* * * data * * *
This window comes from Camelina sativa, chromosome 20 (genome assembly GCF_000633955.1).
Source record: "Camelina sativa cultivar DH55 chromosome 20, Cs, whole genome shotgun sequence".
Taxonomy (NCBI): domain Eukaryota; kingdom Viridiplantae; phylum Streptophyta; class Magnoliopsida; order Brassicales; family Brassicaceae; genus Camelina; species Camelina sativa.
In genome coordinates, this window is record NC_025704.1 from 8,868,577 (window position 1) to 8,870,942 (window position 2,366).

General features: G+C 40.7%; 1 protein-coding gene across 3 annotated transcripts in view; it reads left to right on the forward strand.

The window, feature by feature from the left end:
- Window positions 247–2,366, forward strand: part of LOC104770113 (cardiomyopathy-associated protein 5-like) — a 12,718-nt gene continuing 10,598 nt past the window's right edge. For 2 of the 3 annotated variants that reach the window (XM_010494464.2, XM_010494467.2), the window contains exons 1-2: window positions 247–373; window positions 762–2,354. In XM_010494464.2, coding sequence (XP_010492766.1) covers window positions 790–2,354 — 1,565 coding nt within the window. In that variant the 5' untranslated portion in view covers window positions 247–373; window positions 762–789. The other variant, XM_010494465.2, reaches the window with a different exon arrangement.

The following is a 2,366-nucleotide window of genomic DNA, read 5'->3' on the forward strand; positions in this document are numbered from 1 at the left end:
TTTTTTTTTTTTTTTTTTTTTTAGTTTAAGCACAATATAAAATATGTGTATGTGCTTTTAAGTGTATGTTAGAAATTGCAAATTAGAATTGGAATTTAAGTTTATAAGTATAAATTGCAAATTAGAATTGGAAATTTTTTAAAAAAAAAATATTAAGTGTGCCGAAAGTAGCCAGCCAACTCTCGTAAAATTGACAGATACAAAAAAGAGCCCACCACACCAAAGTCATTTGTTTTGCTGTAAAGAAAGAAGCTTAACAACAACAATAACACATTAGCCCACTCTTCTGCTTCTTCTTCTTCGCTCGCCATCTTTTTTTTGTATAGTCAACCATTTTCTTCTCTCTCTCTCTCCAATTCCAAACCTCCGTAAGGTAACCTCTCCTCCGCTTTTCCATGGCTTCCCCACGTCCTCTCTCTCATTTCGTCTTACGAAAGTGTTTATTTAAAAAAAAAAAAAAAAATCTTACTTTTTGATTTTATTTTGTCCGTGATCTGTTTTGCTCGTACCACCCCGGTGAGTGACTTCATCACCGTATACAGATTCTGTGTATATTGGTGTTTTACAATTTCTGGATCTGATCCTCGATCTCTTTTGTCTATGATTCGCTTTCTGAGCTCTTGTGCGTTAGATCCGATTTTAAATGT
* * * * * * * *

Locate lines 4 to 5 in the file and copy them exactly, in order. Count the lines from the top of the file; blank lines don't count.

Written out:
In genome coordinates, this window is record NC_025704.1 from 8,868,577 (window position 1) to 8,870,942 (window position 2,366).

General features: G+C 40.7%; 1 protein-coding gene across 3 annotated transcripts in view; it reads left to right on the forward strand.